I'd say you've got a hair better SQ with the May but....so close you literally have to AB and listen intently to tell the difference, but then you have analog vol control with the DAC200 so that alone might be preferable.

For PCM (feeding both HQP upsampled PCM / identical data so just comparing the hardware itself) I definitely preferred the May. The DAC200 PCM section is good but to be honest I don't think it's worth buying for that. I'd happily take a Wandla for example over the DAC200 if planning to use it primarily with PCM.

Comparing un-altered PCM, it basically just depends if you like NOS or not, rather than the DACs themselves.
So you feel that the Ferrum Wandla is superior to the DAC200 when using PCM primarily ? Is this with the Wandla connected to the Hypsos?
 
Nov 25, 2023 at 11:49 AM Post #327 of 454
So you feel that the Ferrum Wandla is superior to the DAC200 when using PCM primarily ? Is this with the Wandla connected to the Hypsos?
I do yes

For the Wandla specifically I don't find the Hypsos to make a huge improvement, it's a lot smaller than the upgrade when using it with the OOR.
If you happen to be using an OOR + HYPSOS already it's definitely worth getting the splitter so you can run both on the HYPSOS. But I wouldn't get a HYPSOS just for the Wandla
 
Nov 25, 2023 at 12:18 PM Post #328 of 454
I do yes

For the Wandla specifically I don't find the Hypsos to make a huge improvement, it's a lot smaller than the upgrade when using it with the OOR.
If you happen to be using an OOR + HYPSOS already it's definitely worth getting the splitter so you can run both on the HYPSOS. But I wouldn't get a HYPSOS just for the Wandla
So how is the build quality of the Ferrum Stack? I have not seen Ferrum units in real life, but I read that the build quality of the components could be better. From the pictures these unit don't look like much, but I am aware of course that one cannot judge the mechanical engineering quality by looking only at pictures.
So do you personally feel that Ferrum might have some issues in this regard?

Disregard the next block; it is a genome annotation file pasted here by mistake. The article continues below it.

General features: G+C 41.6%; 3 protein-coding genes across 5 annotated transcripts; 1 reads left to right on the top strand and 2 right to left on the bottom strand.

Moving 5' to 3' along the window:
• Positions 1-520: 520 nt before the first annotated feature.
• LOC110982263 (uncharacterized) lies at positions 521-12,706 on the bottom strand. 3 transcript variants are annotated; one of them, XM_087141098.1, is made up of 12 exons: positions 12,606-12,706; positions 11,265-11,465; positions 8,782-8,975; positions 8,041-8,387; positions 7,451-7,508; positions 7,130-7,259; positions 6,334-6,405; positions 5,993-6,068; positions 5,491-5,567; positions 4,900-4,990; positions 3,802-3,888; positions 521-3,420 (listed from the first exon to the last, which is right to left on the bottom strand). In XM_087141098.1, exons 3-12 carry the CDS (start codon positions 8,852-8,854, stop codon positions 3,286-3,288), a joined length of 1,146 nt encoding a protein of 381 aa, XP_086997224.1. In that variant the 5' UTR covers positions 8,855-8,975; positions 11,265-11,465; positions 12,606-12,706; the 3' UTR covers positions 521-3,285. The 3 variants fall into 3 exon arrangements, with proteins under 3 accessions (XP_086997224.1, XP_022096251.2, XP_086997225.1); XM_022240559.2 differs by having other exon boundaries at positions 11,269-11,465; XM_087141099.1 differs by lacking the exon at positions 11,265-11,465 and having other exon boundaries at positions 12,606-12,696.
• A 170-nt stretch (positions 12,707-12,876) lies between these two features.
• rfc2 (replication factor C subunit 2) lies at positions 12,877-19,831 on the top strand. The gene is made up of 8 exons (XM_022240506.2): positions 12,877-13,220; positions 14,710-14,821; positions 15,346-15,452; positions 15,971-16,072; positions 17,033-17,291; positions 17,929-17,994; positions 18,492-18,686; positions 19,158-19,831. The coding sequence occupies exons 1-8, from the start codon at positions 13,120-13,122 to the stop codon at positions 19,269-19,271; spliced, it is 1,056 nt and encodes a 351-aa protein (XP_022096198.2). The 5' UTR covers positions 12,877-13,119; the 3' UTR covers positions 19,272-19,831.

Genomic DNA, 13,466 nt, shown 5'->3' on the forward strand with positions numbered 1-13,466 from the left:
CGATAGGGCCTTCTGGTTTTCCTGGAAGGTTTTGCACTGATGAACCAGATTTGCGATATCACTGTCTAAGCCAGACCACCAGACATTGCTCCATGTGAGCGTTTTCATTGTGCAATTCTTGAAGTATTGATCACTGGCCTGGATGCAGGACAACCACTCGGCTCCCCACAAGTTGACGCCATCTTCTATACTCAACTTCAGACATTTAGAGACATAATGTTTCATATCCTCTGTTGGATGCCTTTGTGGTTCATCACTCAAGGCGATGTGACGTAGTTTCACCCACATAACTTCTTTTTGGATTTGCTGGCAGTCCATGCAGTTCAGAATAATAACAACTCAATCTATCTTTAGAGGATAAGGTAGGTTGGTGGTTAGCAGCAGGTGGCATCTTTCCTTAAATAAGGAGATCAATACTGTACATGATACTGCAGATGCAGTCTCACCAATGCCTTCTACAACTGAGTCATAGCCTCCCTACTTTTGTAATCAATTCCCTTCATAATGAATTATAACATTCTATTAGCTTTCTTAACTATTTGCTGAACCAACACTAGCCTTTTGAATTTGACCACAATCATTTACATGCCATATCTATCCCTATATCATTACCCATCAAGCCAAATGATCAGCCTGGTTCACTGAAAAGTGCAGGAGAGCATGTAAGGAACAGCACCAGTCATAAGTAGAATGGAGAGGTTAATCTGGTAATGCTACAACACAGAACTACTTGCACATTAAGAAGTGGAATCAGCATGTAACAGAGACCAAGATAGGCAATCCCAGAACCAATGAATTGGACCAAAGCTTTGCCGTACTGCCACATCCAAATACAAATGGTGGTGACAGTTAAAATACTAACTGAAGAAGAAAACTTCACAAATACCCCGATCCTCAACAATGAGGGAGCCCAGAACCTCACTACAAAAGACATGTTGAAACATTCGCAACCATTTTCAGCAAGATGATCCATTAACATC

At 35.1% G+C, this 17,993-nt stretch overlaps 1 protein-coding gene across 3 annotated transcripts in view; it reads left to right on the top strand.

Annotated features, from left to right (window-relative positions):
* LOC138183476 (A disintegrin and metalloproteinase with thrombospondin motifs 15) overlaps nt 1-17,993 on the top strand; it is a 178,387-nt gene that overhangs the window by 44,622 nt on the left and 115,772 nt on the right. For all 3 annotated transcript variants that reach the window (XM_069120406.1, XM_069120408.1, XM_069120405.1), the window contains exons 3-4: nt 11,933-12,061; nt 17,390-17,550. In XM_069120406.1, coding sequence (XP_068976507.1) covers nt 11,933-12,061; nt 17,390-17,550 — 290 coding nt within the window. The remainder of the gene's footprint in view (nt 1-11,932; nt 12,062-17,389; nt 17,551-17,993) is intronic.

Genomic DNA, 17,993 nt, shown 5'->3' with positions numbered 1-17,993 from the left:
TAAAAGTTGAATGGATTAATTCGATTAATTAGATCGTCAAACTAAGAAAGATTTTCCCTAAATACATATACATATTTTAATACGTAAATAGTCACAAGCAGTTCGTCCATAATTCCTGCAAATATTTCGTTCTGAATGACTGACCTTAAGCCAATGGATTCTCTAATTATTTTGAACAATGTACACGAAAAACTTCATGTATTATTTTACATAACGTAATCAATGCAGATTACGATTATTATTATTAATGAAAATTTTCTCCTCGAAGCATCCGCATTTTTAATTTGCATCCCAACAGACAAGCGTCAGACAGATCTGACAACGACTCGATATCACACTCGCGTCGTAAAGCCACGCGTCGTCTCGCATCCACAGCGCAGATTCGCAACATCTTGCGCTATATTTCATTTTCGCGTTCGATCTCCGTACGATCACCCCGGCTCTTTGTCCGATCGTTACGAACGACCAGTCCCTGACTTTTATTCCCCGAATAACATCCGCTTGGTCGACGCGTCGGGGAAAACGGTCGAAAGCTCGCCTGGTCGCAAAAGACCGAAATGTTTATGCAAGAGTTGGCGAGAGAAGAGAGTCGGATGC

(Maybe as German I like my components to have a great haptic feeling also) .
 
Nov 25, 2023 at 12:23 PM Post #329 of 454
So how is the build quality of the Ferrum Stack? I have not seen Ferrum units in real life, but I read that the build quality of the components could be better. From the pictures these unit don't look like much, but I am aware of course that one cannot judge the mechanical engineering quality by looking only at pictures.
So do you personally feel that Ferrum might have some issues in this regard?
(Maybe as German I like my components to have a great haptic feeling also) .
The engineering behind the Ferrum stuff is solid, they had an issue early on with the OOR which turned out to be because the way the gain switch was mounted by the automated manufacturing process was coming loose after some time, so they switched to manually soldering that part.

Other than that I'm not aware of any issues and they've been extremely responsive and welcoming to criticism, in fact both Ferrum and T+A are probably the two companies that so far have stood out to me the most in this regard.

A big thing with the Wandla is that the oversampling is significantly better than most DACs. They got Jussi Laako (the guy that developed HQPlayer) to write the filters and they have a fair bit of dedicated compute power for them too, so that's a big help.

T+A external build is better, but also more than twice the price so that's somewhat expected
 
Nov 25, 2023 at 1:25 PM Post #330 of 454
For DSD specifically, honestly they're so close that it's tough to tell them apart. Mayyybe the May had slightly better stage depth but beyond that they were near identical. .
.
Thank you for this. You saved many T+A DAC200 owners having to check out the May and vice-versa! Both DACs are obviously keepers - in fact the D200 may be my last DAC ever!

I always do rapid A to B testing for several weeks before drawing a conclusion (even though the D200 has an excellent Pre-amp I am keeping my amazing Benchmark LA4 pre-amp as I can always toggle A to B on anything new I try out).

For those who have not taken a serious look at upsampling everything to DSD256 on a PC - you are missing out no matter what DAC you own. And I suspect the next best thing to DSD256 is a good non upsampling ladder DAC.

@GoldenOne do you prefer May with DSD256 or the non-upsampled R-2R output?